Modern medicine is overflowing with futuristic concepts, but even so, the notion of embedding lasers into living cells is a whole new level of mind-boggling. But cellular microlasers are very much a reality, according to a paper published today in Nature Photonics, written by physicists Matjaž Humar and Seok-Hyun Yun of the Wellman Center for Photomedicine.
Yun was part of the team that introduced the first "living laser" back in 2011, which was created by hacking a cell with bioluminescent DNA, placing it between two mirrors, and blasting it with pulses of light. With this new paper, he and Humar have taken the technology a step farther by creating a self-contained cellular laser.
Instead of inducing cells to lase with external mirrors, this time the team has implanted "mirrors" in the form of oil droplets and polystyrene beads inside cells. These droplets are tiny, measuring less than the width of a human hair, and they are packed with different dye colors and configurations. When excited by outside sources of light, they can be induced to shine over a number of different wavelengths, like a laser light show inside a living organism.
You might be asking why scientists want to shoot colorful lasers out of cells in the first place, and you would be right to ponder this improbable question. For starters, this technique allows scientists to literally illuminate the complex mechanics of cellular function in pristine detail.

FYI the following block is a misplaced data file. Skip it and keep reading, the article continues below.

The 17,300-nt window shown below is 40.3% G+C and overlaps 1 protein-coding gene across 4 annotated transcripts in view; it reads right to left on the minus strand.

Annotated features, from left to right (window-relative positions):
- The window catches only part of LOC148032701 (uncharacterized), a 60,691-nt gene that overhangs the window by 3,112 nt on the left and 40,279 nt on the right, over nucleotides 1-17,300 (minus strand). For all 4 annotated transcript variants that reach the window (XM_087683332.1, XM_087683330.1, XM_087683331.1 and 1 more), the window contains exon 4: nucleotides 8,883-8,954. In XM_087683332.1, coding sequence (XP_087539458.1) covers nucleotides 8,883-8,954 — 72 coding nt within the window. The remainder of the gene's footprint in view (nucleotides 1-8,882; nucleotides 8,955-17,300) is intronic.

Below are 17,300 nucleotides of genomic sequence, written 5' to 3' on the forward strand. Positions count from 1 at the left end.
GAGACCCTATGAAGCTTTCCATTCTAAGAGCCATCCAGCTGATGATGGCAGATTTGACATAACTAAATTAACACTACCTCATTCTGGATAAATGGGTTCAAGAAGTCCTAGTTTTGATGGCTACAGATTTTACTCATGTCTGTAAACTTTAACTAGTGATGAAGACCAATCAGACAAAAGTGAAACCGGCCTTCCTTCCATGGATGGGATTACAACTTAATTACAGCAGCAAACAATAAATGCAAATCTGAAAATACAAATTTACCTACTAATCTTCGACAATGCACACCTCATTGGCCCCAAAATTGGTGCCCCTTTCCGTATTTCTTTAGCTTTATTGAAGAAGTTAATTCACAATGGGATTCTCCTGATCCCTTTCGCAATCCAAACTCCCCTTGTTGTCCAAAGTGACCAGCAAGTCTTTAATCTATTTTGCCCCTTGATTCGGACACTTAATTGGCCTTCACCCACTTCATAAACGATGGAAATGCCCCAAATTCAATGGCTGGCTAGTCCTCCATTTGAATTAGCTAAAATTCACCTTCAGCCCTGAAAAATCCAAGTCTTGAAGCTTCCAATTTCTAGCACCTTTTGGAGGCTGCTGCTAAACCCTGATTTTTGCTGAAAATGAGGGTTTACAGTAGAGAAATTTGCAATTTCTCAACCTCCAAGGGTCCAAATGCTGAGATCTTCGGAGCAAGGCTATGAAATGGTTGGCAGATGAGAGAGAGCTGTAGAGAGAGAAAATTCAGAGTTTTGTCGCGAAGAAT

"Right now, the technology is ready for applications in laboratory settings—to study cells and later to study their uses in small animals," Yun told me over email. "For example, [we use] the lasers to understand how cells move and respond to external force."
Video explainer of self-contained cellular microlaser. Credit: YouTube/Research Square
But as evidenced by the many teams working on living lasers, the applications for this technology go far beyond cellular research. "The general concept of using biological materials, living matter, and cells to build photonic devices have begun to be widely accepted in the community," Yun said. "Several groups have demonstrated various types of lasers made of biological materials."
One of the main areas of interest for these teams is the development of biodegradable microlasers capable of autonomously tagging individual cells, either for study or treatment.
"Injecting or implanting 'biological lasers' that are biocompatible and small enough—like the cell lasers shown in this work—for treatment of disease and diagnosis is one direction of our research," Yun said, though he noted that "it will take some time and effort to demonstrate the potential in a clinically relevant setting."
Regardless, the idea that our future visits to the doctor might entail the ingestion of tiny lasers that color-code cells is surely enough mental cud for the moment. Yun and Humar have upped the stakes on living laser research with this latest paper, and it will be fascinating to see where this fledgling field heads next.